As an aspiring writer, there are a range of paths for you to go into, and 2 prominent ones are content writing and copywriting.
There are several reasons for you to do this occasionally or regularly with one company, but that is a whole other topic.
For now, I am here to highlight the difference between the 2 styles and help you determine which is a better fit for you.
Many people treat these as interchangeable due to their similarities, but this is far from true.
The main difference between them is in their purposes which then affects how you write them.
The goal of content writing is to build loyalty through content in the forms of blogs, articles, scripts etc.
You are improving your brand more indirectly as you aren’t trying to get people to buy a product/service; you are creating more avenues for people to discover the brand and provide more utility for them.
It is possible you may not even mention the company when writing at all to make it seem more organic and less like you are trying to sell them something.
Copywriting is a more direct promotion of the brand, focused on maximising conversion rates and making as many sales as possible.
Everything written is done with the intention of promoting the company you’re writing for.
Their name should be littered throughout, and there should be more calls to action, directly guiding people to using their service or buying the product.
Typically, a content writing piece will be part of a campaign and work in tandem with other media forms to get people involved in the brand.
In the broadest sense, you could say they both have the power to influence and persuade but this is highly simplistic. If you write them in the exact same manner, then you are placing a hard limit on how good you can get.
You need to keep in mind certain differences when writing that will shape your content and on a more macro sense. Which determines which path is better suited for you.
First and foremost is the level of variation and uniqueness. As we mentioned, copywriting is more direct in that it is actively trying to convince you to do something in that article while content writing is more indirect and contributes to an overall effect.
Therefore you are expected to do more with fewer words in respect to copywriting, so you typically have a smaller word count to work with, which some writers may see as inhibitive.
Also, you are representing the brand, so your writing style has to reflect the company much more closely than content writing which doesn’t let your writing personality through.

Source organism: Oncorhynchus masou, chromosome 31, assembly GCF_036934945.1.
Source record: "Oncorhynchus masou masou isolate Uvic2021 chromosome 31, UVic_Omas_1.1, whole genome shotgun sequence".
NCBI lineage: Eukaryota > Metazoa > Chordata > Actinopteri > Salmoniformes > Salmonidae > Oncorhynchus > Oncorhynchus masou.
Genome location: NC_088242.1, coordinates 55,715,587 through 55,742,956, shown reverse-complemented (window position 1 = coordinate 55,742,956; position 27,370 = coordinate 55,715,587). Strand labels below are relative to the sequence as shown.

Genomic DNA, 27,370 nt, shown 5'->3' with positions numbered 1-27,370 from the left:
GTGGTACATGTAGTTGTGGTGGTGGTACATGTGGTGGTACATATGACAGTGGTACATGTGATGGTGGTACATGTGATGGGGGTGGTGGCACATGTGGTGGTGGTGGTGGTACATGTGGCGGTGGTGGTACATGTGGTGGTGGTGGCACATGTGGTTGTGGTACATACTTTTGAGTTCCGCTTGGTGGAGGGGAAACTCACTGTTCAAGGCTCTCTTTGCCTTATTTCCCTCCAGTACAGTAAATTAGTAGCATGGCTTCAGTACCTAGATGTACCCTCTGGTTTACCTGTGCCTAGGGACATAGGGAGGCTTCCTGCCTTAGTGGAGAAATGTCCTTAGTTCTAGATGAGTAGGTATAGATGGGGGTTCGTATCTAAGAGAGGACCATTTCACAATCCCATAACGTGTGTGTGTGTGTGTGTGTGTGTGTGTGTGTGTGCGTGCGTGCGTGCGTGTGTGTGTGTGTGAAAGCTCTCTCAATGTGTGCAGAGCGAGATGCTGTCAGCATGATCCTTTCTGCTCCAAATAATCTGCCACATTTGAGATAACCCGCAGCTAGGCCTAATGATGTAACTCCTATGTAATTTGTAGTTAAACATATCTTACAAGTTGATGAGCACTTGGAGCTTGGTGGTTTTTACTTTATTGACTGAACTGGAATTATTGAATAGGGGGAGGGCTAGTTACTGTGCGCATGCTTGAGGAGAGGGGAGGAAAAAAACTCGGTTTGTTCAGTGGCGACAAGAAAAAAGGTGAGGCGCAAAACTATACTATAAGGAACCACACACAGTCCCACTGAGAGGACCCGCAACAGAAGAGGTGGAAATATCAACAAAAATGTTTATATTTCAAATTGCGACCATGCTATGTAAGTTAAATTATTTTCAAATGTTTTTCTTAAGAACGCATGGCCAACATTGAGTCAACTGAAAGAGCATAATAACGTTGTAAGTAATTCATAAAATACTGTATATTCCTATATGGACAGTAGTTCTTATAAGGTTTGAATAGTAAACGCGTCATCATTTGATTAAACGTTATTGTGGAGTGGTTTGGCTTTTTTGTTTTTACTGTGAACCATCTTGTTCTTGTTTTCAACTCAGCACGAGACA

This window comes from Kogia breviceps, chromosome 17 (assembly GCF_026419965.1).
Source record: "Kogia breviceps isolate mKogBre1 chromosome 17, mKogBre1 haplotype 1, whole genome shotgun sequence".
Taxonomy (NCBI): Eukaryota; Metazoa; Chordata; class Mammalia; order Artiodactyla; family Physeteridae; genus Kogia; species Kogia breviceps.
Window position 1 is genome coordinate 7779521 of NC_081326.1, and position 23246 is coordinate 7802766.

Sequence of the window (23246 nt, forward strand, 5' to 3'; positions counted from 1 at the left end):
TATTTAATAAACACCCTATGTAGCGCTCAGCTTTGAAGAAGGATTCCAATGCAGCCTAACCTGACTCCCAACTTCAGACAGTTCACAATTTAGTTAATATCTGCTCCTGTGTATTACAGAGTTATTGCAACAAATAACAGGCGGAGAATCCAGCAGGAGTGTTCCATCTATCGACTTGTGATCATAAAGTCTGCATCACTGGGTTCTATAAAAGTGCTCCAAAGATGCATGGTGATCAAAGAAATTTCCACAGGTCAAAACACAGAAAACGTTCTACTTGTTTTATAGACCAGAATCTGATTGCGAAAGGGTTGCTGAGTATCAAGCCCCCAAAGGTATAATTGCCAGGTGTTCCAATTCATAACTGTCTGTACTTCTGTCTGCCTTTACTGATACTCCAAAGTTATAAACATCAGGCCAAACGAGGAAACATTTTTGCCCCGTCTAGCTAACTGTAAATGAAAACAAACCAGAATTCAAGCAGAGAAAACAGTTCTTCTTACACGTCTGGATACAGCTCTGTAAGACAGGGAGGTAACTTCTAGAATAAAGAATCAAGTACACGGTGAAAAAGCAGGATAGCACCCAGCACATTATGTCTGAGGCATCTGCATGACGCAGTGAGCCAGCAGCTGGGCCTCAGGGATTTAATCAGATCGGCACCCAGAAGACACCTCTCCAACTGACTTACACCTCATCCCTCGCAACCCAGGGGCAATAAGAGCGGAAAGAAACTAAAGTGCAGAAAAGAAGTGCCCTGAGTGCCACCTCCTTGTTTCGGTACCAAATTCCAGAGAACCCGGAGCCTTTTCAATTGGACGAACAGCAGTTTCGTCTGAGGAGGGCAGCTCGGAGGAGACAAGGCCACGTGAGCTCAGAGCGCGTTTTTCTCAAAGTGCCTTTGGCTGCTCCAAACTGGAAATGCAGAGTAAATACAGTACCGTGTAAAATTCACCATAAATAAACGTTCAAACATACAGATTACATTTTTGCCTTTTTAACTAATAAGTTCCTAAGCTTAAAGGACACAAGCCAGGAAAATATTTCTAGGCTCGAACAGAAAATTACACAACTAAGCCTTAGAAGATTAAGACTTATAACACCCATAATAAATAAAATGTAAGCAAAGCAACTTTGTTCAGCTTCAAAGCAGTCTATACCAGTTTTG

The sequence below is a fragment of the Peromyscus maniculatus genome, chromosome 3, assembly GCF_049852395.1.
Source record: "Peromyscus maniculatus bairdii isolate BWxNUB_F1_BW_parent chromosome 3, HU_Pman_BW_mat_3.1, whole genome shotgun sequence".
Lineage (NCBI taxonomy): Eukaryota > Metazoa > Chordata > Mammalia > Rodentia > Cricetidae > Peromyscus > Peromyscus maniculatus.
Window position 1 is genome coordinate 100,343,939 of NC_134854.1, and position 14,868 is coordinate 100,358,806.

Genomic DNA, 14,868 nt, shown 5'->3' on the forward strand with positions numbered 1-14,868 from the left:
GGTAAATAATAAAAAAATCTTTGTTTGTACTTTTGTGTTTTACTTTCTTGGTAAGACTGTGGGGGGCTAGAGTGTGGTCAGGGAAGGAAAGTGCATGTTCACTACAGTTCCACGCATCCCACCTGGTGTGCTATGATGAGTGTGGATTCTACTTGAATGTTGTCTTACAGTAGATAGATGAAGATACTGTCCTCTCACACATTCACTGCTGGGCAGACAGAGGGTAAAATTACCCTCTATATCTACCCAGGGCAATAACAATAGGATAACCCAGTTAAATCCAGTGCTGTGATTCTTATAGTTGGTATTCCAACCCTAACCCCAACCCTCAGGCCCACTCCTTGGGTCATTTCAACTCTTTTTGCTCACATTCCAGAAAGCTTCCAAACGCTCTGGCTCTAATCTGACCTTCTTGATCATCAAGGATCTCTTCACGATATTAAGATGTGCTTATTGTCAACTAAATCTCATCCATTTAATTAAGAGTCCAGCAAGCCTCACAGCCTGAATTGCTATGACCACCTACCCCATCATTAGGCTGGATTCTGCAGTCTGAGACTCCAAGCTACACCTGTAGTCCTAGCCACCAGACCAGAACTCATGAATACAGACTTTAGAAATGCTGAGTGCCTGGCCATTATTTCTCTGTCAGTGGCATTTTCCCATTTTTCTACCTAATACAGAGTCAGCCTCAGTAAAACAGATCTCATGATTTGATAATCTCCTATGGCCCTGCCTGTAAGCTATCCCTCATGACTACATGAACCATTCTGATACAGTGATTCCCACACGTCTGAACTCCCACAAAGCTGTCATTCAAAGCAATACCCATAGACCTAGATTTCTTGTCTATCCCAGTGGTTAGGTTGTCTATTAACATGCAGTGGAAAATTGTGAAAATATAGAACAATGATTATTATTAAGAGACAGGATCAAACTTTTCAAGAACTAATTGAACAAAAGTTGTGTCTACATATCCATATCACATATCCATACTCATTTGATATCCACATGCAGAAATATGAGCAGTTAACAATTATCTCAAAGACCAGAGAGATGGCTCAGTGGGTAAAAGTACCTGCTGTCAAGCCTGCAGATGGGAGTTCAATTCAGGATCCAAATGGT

By comparison, content writing is much more lenient because it gives you a bigger word count, and apart from SEO-related key terms, there isn’t anything you have to put in. As long as the topic is related to the company, you are given a lot of creative liberty.
Speaking of SEO, this is another crucial difference. While you have to be aware of SEO as a copywriter, it isn’t as much of a concern as content writing, where it is the main component.
Like I said, copywriting is usually part of a campaign of sorts, so high-ranking SEO would be excellent, but it isn’t as big a factor.
On the other hand, content writing is all about grabbing attention, and the higher you rank on Google, the more attention you will be grabbing, thus meaning you have to be acutely aware of it.
It is learnable, but obviously, if you are already comfortable, this may be a reason to choose this or the other option.
Another factor is pay, and while it isn’t a cut and dry answer, copywriters tend to make more money.
This is because they are more likely to be contracted with a specific company for an extended period of time, strengthening their endeavours.
Meanwhile, content writing is done more on a piece by piece basis, so you get back as much time as you invest and what is available rather than a consistent sum.
Again, this isn’t the case all the time so take this with a grain of salt, but this is worth taking on board perhaps as a tiebreaker.
Ultimately there is no wrong answer when choosing copywriting and content writing as long as you acknowledge there is a difference between them.
I recommend doing both at least once to get a hands-on feel for them as well as to increase your range and experience as a writer.
Either way, you can’t go wrong – there is no such thing as bad experience, but I hope this has helped you approach a decision.